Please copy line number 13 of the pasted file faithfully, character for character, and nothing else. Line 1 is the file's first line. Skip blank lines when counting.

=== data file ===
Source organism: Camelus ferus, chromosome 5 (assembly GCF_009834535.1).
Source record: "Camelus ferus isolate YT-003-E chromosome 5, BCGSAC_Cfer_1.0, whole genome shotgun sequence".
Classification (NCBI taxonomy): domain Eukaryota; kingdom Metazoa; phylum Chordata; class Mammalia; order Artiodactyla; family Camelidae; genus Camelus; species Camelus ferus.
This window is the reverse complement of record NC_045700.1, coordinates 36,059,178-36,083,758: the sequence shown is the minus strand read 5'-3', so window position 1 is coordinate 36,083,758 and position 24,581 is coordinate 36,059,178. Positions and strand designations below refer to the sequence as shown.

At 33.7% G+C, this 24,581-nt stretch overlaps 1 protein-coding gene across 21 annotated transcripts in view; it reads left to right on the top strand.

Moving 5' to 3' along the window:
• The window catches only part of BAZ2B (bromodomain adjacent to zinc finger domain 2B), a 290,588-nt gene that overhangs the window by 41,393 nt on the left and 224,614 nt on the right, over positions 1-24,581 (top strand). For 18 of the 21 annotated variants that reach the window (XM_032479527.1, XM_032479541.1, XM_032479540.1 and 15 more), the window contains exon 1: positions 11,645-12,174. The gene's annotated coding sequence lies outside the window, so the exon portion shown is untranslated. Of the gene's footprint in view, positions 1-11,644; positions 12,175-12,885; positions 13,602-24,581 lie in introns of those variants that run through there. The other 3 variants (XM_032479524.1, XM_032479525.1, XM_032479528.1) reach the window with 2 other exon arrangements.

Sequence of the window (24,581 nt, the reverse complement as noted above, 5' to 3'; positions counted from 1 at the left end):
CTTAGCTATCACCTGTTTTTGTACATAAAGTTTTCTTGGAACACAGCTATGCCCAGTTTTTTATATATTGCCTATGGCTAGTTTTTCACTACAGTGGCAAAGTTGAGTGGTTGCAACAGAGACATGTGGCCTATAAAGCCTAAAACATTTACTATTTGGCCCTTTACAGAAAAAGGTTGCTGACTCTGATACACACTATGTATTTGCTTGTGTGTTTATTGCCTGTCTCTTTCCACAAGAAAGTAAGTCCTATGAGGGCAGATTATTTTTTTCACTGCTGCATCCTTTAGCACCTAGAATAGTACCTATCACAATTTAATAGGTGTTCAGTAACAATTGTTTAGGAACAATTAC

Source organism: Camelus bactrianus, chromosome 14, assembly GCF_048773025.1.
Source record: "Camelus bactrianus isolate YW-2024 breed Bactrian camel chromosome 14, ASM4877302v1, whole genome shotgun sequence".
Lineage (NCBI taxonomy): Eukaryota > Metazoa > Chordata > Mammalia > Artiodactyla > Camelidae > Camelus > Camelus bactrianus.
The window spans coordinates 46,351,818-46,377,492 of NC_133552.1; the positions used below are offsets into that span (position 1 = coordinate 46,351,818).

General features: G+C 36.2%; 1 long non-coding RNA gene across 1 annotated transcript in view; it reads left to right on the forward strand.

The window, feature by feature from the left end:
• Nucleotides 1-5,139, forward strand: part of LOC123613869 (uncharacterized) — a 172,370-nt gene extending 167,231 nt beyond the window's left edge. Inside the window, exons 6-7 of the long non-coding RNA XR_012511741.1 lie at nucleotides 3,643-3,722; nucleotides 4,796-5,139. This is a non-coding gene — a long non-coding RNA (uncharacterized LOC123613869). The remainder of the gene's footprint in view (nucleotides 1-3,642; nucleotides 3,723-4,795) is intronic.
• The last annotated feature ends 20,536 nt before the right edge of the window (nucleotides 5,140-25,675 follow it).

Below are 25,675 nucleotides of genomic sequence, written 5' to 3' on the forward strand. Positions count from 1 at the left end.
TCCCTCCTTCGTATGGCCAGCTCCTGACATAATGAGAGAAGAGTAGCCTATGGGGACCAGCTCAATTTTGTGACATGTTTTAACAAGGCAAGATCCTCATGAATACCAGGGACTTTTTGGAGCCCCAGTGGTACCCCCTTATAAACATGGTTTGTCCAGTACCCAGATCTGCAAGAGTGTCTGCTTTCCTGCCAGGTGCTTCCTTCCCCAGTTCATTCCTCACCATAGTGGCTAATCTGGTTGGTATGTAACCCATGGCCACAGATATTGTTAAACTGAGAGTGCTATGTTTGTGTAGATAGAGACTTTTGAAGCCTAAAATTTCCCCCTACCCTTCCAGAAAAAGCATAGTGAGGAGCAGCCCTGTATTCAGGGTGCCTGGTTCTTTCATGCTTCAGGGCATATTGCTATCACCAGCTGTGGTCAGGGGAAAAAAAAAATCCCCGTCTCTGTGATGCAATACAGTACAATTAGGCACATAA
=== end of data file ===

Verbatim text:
The window spans coordinates 46,351,818-46,377,492 of NC_133552.1; the positions used below are offsets into that span (position 1 = coordinate 46,351,818).